All industries have recognised that digital technologies make it possible to provide more efficient, accurate, and timely information to decision makers. They have implemented digital and intelligent technologies and have already realised numerous benefits.
However, leaders realise that neither can the full value of any transformation be achieved by implementing strategies of the past, nor will it be realised by implementing fragmented optimisation efforts. The distinguishing factor is a clear demonstration of the difference between those who participate in the future and those who make it, says Saeed Mubarak, a thought-provoking author.
Although, this work focuses on Digital Oil Fields (DOF), yet the same philosophy can be applicable to any digital transformational endeavour in any industry. Some of the content is based on actual survey results, on field observations, and on rational speculation about future trends and advances in DOF technologies and their implementation.
The infusion of digital technologies into hydrocarbon upstream industries has significantly impacted the exploration and production (E&P) business environment. Pioneers are still exploring venues in this regard.
Most DOF projects have shown good potential but have been degraded performance due to both technical and business lack of readiness. In terms of implementation, many approaches have been developed around existing vendor products rather than around work processes they wish to improve.
The marketplace, in general, has undergone five phases of learning about DOF: technology; value realisation; people, process and technologies; value realisation; and business value architecture.
Five essential progressive steps towards the DOF’s maximum value
LESSONS ON DOF INITIATIVES
Five essential progressive steps towards the DOF’s maximum value
As a part of our pursuit of the DOF, surveys were conducted to evaluate the state of our transition to digitally enhanced work processes, and to find out what professionals might need for their future development. The survey results were summarised as follows:
• Most of the available DOF expertise is on technologies (hardware), with fewer experts on strategies, integration, optimisation and implementation.
• Most contributing constraint preventing operators to adapt to DOF are lack of experience and tolerance to change (that is, people).
• While most of the participants see DOF endeavors add great value and create more opportunities, others see DOF introducing more complexities and additional expenditure.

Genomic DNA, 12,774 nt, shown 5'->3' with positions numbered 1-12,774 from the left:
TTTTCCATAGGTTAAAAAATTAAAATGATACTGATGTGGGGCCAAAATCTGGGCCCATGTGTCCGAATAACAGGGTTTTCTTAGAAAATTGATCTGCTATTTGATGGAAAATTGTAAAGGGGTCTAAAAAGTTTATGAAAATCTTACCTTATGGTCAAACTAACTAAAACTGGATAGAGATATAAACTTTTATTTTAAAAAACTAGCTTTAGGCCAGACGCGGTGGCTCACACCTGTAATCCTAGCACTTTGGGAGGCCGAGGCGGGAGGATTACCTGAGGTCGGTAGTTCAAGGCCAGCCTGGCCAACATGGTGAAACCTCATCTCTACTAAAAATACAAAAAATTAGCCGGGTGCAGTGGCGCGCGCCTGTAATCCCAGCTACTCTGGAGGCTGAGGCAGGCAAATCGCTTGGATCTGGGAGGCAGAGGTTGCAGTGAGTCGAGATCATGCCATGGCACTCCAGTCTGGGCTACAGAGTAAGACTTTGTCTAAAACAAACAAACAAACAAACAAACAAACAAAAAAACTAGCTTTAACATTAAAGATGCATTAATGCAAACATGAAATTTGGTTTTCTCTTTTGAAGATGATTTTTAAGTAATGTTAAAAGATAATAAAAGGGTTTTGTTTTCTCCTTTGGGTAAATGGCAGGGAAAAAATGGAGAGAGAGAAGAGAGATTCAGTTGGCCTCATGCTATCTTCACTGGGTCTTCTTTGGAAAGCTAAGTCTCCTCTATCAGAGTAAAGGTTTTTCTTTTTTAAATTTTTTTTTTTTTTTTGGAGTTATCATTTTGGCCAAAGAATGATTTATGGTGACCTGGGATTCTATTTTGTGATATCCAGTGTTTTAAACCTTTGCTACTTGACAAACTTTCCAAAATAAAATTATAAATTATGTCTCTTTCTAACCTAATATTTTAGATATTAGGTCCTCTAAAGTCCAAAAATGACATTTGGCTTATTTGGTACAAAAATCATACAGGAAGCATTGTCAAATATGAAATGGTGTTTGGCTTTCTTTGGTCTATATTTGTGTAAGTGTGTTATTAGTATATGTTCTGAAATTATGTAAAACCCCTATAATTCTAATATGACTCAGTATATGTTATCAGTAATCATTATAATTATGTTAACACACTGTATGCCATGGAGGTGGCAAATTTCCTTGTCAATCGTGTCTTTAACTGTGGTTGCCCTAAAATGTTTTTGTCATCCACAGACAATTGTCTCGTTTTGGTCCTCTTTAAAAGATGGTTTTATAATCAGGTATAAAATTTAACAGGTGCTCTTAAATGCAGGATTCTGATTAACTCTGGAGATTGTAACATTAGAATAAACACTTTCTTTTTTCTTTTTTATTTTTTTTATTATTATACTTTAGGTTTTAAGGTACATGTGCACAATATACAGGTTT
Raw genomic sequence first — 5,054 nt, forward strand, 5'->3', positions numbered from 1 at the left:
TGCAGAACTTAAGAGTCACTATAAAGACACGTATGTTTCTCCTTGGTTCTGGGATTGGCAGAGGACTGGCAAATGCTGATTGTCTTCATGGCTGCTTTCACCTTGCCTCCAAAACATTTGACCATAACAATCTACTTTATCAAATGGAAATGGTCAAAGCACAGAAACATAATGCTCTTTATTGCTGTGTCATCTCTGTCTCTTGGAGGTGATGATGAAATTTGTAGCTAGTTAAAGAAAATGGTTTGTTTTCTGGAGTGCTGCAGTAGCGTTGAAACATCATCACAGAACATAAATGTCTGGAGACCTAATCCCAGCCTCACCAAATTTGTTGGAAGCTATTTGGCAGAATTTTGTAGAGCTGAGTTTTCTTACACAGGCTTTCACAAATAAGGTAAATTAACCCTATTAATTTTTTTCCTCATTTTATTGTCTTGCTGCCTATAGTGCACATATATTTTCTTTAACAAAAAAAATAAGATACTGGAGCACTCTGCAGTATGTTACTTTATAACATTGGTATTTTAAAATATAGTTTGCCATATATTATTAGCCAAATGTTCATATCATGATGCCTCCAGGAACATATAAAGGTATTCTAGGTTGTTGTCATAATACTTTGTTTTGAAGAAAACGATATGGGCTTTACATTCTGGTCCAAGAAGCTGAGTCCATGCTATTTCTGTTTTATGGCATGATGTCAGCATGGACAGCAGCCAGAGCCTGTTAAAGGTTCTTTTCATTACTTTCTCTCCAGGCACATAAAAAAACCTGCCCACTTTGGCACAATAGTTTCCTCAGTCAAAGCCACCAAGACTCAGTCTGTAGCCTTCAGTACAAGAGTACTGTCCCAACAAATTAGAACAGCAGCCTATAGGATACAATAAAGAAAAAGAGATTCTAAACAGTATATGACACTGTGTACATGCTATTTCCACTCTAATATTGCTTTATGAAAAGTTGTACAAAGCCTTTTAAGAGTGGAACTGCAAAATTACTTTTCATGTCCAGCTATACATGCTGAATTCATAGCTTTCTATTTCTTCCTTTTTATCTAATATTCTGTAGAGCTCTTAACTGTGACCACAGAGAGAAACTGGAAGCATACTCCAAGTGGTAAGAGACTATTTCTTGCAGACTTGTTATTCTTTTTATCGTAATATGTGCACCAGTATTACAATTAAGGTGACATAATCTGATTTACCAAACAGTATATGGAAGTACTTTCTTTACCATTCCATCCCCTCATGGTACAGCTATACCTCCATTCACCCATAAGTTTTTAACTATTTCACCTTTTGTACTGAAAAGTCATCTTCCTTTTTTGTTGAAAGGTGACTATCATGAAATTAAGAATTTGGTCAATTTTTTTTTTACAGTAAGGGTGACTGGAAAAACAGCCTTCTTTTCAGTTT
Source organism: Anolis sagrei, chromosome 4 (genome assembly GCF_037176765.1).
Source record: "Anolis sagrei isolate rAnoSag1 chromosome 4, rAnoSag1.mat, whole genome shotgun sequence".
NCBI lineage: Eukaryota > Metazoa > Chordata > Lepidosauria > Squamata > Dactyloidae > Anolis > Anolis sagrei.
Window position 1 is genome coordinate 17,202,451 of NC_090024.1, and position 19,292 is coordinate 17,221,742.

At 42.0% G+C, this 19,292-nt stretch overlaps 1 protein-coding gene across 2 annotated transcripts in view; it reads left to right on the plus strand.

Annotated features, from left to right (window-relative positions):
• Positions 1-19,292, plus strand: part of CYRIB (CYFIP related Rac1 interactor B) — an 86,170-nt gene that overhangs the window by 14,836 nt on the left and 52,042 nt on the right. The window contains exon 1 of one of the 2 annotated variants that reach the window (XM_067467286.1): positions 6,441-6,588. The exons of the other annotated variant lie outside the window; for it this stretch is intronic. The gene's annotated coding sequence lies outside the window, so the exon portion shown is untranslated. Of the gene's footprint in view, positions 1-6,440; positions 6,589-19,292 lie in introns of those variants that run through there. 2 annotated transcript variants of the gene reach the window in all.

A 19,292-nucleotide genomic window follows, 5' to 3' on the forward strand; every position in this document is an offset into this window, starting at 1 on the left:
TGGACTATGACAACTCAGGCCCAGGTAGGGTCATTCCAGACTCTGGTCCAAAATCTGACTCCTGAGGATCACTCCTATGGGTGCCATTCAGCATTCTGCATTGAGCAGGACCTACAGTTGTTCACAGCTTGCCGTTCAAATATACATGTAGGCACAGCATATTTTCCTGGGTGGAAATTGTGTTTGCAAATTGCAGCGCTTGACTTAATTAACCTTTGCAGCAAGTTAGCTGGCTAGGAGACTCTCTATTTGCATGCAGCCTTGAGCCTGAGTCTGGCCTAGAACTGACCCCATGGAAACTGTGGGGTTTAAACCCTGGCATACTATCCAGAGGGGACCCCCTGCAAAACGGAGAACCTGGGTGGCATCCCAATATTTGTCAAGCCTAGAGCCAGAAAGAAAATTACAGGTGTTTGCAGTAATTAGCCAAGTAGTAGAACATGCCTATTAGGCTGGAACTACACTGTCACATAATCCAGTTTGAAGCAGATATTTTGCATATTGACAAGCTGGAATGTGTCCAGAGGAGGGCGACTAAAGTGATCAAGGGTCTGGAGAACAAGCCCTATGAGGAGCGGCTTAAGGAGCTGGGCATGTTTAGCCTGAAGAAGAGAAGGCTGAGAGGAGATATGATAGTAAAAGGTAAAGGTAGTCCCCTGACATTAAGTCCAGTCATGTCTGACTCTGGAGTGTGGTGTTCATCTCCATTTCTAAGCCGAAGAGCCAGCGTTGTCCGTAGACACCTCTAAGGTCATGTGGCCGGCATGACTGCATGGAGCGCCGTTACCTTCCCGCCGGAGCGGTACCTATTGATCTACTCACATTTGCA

• The greatest potential value of DOF implementation is expected to come out of optimisation, informed and predictive operations. Less value can be seen from knowledge management or technologies.
• Better integration and optimisation is seen as the greatest value earned from implementation of DOF with the least value of it on improving HSE.
Based on this summary, some realistic conclusions and expectations include:
• The industry needs more experts in optimisation, predictive and informed operations.
• DOF added value and created opportunities.
• The understanding of DOF technologies and expertise is still maturing.
• A clearer path to achieve the maximum value of DOF is a result of continuous improvement in combined endeavors that capitalise on the orchestration of technologies, knowledge management, business intelligence, analysis and optimisation.
Asset managers have to decide how to incorporate DOF to business, realising that it comes as a supplement and will not change a strategy nor will it change the fundamentals. Among the goals are: reducing opex and capex, maximising production, sustaining production, maximising recovery, minimising operation time, and improving HSE.
The aim of DOF should be to eliminate work duplication not to add to work. Hence, DOF should make things easier, as opposed to making things more complicated.
The answers to one question in the survey gave us pause: Why is the industry still not getting the maximum value of DOF? The answers pointed to a "lack of experience and tolerance to change" as the most important reason.
After examining the survey results, studying journal literature, and using common sense, we high-graded three critical DOF improvement imperatives that could be taken to help DOF professionals with their work: Aligning organisational structure for DOF; Clarifying business needs and expectations; and Strengthening people competencies.
• Aligning organisational structure for DOF: Organisational elements are optimised over time around core work processes, and an organisation needs to make sure that its structure is built to perform the strategy its management has set out.
DOF must be supported by business value architecture (BVA), which can be described as a combination of three different structures that must be aligned and integrated to maximise their business potential value. The strategic business architecture includes the company’s DOF vision and strategic goals, measures, and incentives; the work process architecture includes the matrix of technical and business work processes needed to achieve the organisation’s strategic goals driven by DOF; and the technical process architecture includes the processes inside the IT or R&D organisation to manage the digital resources required to enable work processes and enterprise optimisation.